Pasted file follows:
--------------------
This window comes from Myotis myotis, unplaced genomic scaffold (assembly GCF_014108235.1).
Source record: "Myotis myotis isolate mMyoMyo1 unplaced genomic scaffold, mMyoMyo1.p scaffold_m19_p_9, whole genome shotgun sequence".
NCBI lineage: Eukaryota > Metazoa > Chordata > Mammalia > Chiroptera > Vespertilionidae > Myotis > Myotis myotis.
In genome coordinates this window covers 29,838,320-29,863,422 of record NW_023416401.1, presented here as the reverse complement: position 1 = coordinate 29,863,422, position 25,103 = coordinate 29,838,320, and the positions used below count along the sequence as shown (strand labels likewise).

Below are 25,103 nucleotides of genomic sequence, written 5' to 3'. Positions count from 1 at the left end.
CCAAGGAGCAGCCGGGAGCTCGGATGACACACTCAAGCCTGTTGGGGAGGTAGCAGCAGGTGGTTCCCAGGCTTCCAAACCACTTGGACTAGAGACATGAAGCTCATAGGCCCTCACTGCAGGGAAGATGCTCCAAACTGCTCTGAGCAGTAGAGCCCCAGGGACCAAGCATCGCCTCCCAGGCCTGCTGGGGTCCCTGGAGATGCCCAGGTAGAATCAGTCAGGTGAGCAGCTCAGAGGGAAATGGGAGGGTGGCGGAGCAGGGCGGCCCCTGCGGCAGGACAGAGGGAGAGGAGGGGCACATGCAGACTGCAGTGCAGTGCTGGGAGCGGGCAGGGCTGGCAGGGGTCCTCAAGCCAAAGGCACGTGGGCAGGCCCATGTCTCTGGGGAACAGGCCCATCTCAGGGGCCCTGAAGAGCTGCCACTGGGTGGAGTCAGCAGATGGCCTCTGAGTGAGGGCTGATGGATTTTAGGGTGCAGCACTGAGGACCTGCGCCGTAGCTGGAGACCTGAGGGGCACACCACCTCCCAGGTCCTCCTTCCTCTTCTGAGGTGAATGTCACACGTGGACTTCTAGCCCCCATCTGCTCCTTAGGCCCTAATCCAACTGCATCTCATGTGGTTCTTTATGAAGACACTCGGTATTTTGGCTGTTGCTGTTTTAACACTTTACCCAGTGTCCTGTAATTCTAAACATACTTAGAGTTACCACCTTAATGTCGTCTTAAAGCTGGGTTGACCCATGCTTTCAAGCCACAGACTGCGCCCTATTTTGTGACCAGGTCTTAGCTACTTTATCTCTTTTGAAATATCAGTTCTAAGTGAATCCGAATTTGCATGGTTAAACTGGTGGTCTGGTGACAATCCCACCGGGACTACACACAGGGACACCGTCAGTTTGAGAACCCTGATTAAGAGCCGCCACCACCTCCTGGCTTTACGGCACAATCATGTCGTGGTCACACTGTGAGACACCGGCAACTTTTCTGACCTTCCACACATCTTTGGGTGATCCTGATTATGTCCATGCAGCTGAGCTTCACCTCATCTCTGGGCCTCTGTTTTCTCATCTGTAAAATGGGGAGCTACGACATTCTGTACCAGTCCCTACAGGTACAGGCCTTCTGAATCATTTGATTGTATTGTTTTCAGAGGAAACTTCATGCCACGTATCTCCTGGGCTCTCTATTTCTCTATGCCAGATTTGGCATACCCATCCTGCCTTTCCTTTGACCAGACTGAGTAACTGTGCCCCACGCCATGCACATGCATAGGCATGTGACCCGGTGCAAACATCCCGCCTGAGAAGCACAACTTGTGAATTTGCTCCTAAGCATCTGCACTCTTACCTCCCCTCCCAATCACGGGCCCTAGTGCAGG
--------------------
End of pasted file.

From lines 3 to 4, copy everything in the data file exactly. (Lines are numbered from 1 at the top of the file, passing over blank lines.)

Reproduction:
NCBI lineage: Eukaryota > Metazoa > Chordata > Mammalia > Chiroptera > Vespertilionidae > Myotis > Myotis myotis.
In genome coordinates this window covers 29,838,320-29,863,422 of record NW_023416401.1, presented here as the reverse complement: position 1 = coordinate 29,863,422, position 25,103 = coordinate 29,838,320, and the positions used below count along the sequence as shown (strand labels likewise).